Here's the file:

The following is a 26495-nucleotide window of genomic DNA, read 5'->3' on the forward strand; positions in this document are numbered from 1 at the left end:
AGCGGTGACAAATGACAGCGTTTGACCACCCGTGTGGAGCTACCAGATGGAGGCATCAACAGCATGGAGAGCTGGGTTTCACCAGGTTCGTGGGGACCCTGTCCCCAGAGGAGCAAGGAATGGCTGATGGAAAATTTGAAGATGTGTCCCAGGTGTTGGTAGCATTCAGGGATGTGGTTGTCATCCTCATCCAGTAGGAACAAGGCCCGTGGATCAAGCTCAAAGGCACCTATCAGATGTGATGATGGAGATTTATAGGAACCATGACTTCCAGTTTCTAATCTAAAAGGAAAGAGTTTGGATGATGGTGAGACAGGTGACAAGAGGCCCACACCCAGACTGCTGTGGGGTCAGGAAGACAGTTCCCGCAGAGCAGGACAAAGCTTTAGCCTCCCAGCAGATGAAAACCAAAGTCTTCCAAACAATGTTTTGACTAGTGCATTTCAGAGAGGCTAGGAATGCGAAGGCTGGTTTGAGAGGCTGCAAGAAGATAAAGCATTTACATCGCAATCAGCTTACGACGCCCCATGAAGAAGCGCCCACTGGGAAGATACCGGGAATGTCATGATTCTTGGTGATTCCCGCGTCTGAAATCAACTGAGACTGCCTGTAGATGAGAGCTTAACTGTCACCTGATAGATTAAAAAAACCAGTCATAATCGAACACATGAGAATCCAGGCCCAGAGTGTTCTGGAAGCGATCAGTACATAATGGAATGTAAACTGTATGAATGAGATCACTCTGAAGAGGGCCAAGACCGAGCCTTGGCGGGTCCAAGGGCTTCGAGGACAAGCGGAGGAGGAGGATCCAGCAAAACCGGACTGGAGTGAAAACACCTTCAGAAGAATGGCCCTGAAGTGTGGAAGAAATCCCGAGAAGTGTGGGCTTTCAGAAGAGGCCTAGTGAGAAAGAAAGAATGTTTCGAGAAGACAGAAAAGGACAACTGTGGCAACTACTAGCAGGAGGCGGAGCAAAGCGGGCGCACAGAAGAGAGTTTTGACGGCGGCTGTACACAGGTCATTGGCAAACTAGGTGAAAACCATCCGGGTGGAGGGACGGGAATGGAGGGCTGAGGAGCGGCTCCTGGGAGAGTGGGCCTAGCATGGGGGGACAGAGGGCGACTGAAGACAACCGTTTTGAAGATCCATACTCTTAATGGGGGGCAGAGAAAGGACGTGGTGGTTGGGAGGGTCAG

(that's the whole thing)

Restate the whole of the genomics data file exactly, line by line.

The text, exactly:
The following is a 26495-nucleotide window of genomic DNA, read 5'->3' on the forward strand; positions in this document are numbered from 1 at the left end:
AGCGGTGACAAATGACAGCGTTTGACCACCCGTGTGGAGCTACCAGATGGAGGCATCAACAGCATGGAGAGCTGGGTTTCACCAGGTTCGTGGGGACCCTGTCCCCAGAGGAGCAAGGAATGGCTGATGGAAAATTTGAAGATGTGTCCCAGGTGTTGGTAGCATTCAGGGATGTGGTTGTCATCCTCATCCAGTAGGAACAAGGCCCGTGGATCAAGCTCAAAGGCACCTATCAGATGTGATGATGGAGATTTATAGGAACCATGACTTCCAGTTTCTAATCTAAAAGGAAAGAGTTTGGATGATGGTGAGACAGGTGACAAGAGGCCCACACCCAGACTGCTGTGGGGTCAGGAAGACAGTTCCCGCAGAGCAGGACAAAGCTTTAGCCTCCCAGCAGATGAAAACCAAAGTCTTCCAAACAATGTTTTGACTAGTGCATTTCAGAGAGGCTAGGAATGCGAAGGCTGGTTTGAGAGGCTGCAAGAAGATAAAGCATTTACATCGCAATCAGCTTACGACGCCCCATGAAGAAGCGCCCACTGGGAAGATACCGGGAATGTCATGATTCTTGGTGATTCCCGCGTCTGAAATCAACTGAGACTGCCTGTAGATGAGAGCTTAACTGTCACCTGATAGATTAAAAAAACCAGTCATAATCGAACACATGAGAATCCAGGCCCAGAGTGTTCTGGAAGCGATCAGTACATAATGGAATGTAAACTGTATGAATGAGATCACTCTGAAGAGGGCCAAGACCGAGCCTTGGCGGGTCCAAGGGCTTCGAGGACAAGCGGAGGAGGAGGATCCAGCAAAACCGGACTGGAGTGAAAACACCTTCAGAAGAATGGCCCTGAAGTGTGGAAGAAATCCCGAGAAGTGTGGGCTTTCAGAAGAGGCCTAGTGAGAAAGAAAGAATGTTTCGAGAAGACAGAAAAGGACAACTGTGGCAACTACTAGCAGGAGGCGGAGCAAAGCGGGCGCACAGAAGAGAGTTTTGACGGCGGCTGTACACAGGTCATTGGCAAACTAGGTGAAAACCATCCGGGTGGAGGGACGGGAATGGAGGGCTGAGGAGCGGCTCCTGGGAGAGTGGGCCTAGCATGGGGGGACAGAGGGCGACTGAAGACAACCGTTTTGAAGATCCATACTCTTAATGGGGGGCAGAGAAAGGACGTGGTGGTTGGGAGGGTCAG